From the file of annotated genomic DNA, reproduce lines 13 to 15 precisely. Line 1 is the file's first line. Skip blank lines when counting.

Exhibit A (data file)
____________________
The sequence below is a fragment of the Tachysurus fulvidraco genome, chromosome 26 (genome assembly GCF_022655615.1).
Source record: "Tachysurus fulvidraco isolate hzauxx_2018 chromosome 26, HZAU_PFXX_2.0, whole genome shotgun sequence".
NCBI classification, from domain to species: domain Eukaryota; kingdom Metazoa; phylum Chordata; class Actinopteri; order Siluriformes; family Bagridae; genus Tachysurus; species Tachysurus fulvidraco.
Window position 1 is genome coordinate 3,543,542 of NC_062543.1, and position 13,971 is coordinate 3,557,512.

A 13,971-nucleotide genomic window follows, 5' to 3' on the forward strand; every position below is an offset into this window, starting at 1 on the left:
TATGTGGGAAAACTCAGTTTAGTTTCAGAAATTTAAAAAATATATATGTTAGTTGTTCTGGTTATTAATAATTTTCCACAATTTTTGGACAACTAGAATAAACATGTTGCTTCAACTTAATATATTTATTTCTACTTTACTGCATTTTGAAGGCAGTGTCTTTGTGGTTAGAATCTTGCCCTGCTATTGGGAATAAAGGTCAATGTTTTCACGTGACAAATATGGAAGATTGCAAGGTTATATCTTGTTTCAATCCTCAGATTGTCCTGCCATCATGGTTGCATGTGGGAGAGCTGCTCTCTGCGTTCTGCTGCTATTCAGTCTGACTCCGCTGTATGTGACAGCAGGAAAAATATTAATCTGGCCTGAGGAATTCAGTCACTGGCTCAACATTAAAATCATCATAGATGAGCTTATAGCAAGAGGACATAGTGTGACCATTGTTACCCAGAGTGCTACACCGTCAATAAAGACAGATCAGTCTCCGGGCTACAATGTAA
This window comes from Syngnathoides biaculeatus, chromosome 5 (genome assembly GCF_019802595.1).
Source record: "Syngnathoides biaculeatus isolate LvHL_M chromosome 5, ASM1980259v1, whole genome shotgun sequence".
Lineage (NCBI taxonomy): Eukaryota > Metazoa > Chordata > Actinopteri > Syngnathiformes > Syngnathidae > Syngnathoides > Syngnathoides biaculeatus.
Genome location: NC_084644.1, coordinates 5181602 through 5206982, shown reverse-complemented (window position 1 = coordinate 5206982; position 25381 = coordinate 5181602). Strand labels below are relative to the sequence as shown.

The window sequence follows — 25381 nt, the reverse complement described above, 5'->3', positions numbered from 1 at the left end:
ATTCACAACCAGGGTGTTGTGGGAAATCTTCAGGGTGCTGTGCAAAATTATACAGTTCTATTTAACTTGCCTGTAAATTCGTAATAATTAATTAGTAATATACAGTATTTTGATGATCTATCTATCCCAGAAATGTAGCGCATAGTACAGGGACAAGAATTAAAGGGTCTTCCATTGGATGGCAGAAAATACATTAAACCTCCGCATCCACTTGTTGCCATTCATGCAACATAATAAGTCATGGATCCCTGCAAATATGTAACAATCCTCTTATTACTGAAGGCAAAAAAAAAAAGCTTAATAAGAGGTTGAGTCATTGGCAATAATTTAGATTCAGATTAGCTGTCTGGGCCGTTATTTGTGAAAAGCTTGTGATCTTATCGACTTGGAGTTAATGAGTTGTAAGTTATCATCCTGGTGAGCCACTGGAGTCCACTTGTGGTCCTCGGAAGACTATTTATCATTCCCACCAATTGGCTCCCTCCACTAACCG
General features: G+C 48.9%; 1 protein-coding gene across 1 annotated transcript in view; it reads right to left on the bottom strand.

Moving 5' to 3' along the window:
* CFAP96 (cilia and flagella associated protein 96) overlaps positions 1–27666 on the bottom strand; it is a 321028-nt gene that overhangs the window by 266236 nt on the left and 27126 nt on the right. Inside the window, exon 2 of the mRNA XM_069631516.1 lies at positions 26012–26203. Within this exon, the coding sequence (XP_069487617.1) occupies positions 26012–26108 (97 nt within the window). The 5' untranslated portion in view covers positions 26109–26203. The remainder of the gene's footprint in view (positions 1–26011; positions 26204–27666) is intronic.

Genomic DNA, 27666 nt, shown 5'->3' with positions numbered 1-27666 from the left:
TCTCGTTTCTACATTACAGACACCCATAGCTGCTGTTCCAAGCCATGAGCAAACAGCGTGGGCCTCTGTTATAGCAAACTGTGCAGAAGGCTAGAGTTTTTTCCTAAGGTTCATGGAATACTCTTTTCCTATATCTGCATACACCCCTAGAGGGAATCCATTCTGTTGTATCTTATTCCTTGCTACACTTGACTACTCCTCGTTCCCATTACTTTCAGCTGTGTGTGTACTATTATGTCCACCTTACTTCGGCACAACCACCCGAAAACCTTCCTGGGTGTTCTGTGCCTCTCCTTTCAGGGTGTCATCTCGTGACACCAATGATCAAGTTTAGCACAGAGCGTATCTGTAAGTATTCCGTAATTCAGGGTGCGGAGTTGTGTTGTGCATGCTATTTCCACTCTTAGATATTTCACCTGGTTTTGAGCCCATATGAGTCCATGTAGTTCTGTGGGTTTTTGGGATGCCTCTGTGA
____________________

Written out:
General features: G+C 48.9%; 1 protein-coding gene across 1 annotated transcript in view; it reads right to left on the bottom strand.

Moving 5' to 3' along the window:
* CFAP96 (cilia and flagella associated protein 96) overlaps positions 1–27666 on the bottom strand; it is a 321028-nt gene that overhangs the window by 266236 nt on the left and 27126 nt on the right. Inside the window, exon 2 of the mRNA XM_069631516.1 lies at positions 26012–26203. Within this exon, the coding sequence (XP_069487617.1) occupies positions 26012–26108 (97 nt within the window). The 5' untranslated portion in view covers positions 26109–26203. The remainder of the gene's footprint in view (positions 1–26011; positions 26204–27666) is intronic.